- The Food and Drug Administration said the e-cigarette reduces exposure to harmful chemicals.
- E-cigarettes’ aerosols are “significantly less toxic” than its alternatives, the FDA found.
- The manufacturer must follow requirements to reduce youth exposure to the product.
History was made Tuesday when the US Food and Drug Administration granted its first-ever authorization of an e-cigarette, Vuse Solo by R.J. Reynolds Vapor Company, and two accompanying tobacco-flavored e-liquid pods.
“The manufacturer’s data demonstrates its tobacco-flavored products could benefit addicted adult smokers who switch to these products — either completely or with a significant reduction in cigarette consumption — by reducing their exposure to harmful chemicals,” Mitch Zeller, director of the FDA’s Center for Tobacco Products, said in a press release.
While assessing the products, the FDA found aerosols in e-cigarettes are “significantly less toxic” than those of combustible cigarettes, according to the agency’s press release. Additionally, the agency determined that the potential benefit of the e-cigarette to smokers would outweigh the risk to youth if its manufacturer, R.J. Reynolds Vapor Company, follows requirements to reduce youth exposure and access to the products.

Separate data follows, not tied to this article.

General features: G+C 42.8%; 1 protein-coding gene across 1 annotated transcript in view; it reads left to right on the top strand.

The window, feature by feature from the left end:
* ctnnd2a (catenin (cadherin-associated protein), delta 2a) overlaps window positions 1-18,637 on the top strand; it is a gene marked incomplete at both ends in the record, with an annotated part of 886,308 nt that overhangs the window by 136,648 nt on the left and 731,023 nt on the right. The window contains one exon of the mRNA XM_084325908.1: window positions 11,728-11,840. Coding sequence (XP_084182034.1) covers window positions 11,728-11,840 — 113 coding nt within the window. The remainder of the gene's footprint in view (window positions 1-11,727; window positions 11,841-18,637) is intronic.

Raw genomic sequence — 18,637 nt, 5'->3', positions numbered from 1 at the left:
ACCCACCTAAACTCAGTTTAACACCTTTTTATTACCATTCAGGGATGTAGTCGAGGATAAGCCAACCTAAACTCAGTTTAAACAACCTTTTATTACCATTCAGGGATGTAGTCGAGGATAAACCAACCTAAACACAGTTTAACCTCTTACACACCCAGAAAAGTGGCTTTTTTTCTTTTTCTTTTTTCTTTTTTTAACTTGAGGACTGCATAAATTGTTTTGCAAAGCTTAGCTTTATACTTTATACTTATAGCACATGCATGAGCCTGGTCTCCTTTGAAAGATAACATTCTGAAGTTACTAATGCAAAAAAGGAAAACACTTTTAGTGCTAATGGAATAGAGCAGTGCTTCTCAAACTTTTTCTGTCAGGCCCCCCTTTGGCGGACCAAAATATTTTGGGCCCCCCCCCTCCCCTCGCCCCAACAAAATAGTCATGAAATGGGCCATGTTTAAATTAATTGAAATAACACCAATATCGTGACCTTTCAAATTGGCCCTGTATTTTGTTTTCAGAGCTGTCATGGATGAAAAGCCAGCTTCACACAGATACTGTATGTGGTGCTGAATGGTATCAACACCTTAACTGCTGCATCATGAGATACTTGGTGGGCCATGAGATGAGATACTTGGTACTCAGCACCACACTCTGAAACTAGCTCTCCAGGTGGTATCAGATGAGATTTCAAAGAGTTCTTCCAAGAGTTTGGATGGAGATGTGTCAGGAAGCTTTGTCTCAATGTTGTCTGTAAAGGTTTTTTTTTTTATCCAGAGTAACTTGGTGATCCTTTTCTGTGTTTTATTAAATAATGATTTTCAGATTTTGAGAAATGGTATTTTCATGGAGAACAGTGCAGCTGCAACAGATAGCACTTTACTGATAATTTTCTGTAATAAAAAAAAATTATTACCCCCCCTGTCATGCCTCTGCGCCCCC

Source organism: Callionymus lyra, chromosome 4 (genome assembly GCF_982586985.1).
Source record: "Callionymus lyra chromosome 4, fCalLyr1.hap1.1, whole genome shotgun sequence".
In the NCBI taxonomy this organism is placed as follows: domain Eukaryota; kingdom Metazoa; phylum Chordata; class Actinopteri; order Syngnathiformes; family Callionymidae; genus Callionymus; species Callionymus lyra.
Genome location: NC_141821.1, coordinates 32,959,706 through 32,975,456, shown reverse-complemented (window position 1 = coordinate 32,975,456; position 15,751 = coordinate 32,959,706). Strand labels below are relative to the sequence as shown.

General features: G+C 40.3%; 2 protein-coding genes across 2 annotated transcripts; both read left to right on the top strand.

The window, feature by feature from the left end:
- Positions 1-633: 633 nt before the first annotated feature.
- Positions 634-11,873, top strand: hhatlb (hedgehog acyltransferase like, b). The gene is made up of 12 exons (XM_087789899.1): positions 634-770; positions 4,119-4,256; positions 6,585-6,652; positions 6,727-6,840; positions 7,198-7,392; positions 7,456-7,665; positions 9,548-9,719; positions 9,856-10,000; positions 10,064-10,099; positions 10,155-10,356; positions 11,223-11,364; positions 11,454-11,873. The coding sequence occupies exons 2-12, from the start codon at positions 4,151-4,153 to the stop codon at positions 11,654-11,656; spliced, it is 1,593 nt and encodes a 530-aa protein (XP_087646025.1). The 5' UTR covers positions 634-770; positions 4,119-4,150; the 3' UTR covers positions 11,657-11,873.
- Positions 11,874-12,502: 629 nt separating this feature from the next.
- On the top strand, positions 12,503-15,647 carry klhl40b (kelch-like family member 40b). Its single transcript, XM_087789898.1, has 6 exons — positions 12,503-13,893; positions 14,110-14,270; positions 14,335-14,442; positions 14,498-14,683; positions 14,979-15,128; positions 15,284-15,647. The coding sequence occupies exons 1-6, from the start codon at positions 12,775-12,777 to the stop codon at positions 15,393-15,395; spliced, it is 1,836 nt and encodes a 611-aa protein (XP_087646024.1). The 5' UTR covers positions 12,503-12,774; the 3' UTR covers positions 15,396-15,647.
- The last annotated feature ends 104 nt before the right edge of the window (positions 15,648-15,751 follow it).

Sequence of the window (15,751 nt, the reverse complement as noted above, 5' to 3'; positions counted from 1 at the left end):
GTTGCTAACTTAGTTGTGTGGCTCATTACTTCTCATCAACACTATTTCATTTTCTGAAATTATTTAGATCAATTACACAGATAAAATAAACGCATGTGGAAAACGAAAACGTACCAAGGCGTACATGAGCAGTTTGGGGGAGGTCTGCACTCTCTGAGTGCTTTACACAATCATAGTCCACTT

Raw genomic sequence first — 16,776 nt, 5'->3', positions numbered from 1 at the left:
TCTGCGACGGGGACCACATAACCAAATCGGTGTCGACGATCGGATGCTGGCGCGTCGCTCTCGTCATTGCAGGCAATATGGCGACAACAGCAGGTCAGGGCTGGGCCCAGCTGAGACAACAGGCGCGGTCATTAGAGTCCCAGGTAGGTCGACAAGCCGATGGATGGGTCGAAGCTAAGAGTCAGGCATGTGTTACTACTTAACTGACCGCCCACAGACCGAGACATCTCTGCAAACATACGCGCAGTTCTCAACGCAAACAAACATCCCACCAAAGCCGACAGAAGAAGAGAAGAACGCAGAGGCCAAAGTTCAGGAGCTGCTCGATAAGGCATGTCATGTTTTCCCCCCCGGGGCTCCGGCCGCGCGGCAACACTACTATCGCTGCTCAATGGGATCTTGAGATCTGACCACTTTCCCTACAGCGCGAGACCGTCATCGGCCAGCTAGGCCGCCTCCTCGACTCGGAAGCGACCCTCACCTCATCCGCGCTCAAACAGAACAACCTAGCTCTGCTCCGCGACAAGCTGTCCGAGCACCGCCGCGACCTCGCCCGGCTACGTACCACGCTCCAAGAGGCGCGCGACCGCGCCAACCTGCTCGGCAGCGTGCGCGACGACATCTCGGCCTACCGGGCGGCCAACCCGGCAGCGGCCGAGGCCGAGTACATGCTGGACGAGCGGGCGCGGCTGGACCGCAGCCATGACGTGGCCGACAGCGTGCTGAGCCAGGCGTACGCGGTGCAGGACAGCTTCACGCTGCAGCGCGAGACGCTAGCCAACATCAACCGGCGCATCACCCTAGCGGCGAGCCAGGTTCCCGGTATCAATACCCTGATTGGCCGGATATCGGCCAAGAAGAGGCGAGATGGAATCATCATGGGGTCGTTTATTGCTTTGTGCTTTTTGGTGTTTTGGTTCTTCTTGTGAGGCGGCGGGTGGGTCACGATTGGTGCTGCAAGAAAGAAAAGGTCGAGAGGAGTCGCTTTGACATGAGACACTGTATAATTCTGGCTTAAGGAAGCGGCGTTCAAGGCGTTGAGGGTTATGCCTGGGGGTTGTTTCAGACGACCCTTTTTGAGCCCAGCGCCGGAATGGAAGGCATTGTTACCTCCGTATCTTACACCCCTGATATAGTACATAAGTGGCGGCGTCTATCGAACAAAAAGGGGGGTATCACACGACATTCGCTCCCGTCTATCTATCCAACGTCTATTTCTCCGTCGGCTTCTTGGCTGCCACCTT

The agency also acknowledged the 2021 National Youth Tobacco Survey, which found approximately 10% of high school students who used e-cigarettes named Vuse as their usual brand. In the press release, the FDA cited data that found most youth and young adults who use e-cigarettes start by using flavors like fruit, candy, and mint, which reinforced its decision to authorize the tobacco-flavored products.
“These data reinforce the FDA’s decision to authorize the tobacco-flavored products because these products are less appealing to youth and authorizing these products may be beneficial for adult combusted cigarette users who completely switch to electronic nicotine delivery systems or significantly reduce their cigarette consumption,” the FDA said in a press release.